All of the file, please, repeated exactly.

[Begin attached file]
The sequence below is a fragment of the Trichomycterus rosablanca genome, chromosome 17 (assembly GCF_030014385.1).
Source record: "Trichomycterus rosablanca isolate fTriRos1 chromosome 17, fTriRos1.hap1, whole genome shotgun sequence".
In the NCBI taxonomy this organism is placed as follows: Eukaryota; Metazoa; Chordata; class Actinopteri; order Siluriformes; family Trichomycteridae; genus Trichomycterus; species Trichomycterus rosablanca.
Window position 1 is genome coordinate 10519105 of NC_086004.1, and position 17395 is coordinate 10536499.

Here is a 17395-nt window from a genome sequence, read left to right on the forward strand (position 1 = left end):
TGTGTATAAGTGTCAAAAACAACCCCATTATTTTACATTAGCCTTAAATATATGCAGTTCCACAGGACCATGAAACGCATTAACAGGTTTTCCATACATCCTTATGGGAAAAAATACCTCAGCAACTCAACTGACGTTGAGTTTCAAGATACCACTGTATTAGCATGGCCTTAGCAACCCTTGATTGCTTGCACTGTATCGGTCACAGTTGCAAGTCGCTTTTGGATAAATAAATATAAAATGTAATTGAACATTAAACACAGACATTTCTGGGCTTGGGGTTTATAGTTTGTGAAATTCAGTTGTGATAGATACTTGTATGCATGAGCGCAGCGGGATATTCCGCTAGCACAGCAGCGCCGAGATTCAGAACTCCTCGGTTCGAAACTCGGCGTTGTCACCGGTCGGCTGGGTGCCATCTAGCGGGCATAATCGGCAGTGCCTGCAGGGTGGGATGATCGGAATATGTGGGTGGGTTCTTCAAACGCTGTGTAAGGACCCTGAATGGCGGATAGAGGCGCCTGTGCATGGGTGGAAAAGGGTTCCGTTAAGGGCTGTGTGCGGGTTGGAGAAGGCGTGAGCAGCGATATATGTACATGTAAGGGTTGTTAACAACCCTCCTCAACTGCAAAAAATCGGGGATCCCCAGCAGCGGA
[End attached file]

The sequence below is a fragment of the Trichomycterus rosablanca genome, chromosome 17 (assembly GCF_030014385.1).
Source record: "Trichomycterus rosablanca isolate fTriRos1 chromosome 17, fTriRos1.hap1, whole genome shotgun sequence".
In the NCBI taxonomy this organism is placed as follows: Eukaryota; Metazoa; Chordata; class Actinopteri; order Siluriformes; family Trichomycteridae; genus Trichomycterus; species Trichomycterus rosablanca.
Window position 1 is genome coordinate 10519105 of NC_086004.1, and position 17395 is coordinate 10536499.

Here is a 17395-nt window from a genome sequence, read left to right on the forward strand (position 1 = left end):
TGTGTATAAGTGTCAAAAACAACCCCATTATTTTACATTAGCCTTAAATATATGCAGTTCCACAGGACCATGAAACGCATTAACAGGTTTTCCATACATCCTTATGGGAAAAAATACCTCAGCAACTCAACTGACGTTGAGTTTCAAGATACCACTGTATTAGCATGGCCTTAGCAACCCTTGATTGCTTGCACTGTATCGGTCACAGTTGCAAGTCGCTTTTGGATAAATAAATATAAAATGTAATTGAACATTAAACACAGACATTTCTGGGCTTGGGGTTTATAGTTTGTGAAATTCAGTTGTGATAGATACTTGTATGCATGAGCGCAGCGGGATATTCCGCTAGCACAGCAGCGCCGAGATTCAGAACTCCTCGGTTCGAAACTCGGCGTTGTCACCGGTCGGCTGGGTGCCATCTAGCGGGCATAATCGGCAGTGCCTGCAGGGTGGGATGATCGGAATATGTGGGTGGGTTCTTCAAACGCTGTGTAAGGACCCTGAATGGCGGATAGAGGCGCCTGTGCATGGGTGGAAAAGGGTTCCGTTAAGGGCTGTGTGCGGGTTGGAGAAGGCGTGAGCAGCGATATATGTACATGTAAGGGTTGTTAACAACCCTCCTCAACTGCAAAAAATCGGGGATCCCCAGCAGCGGA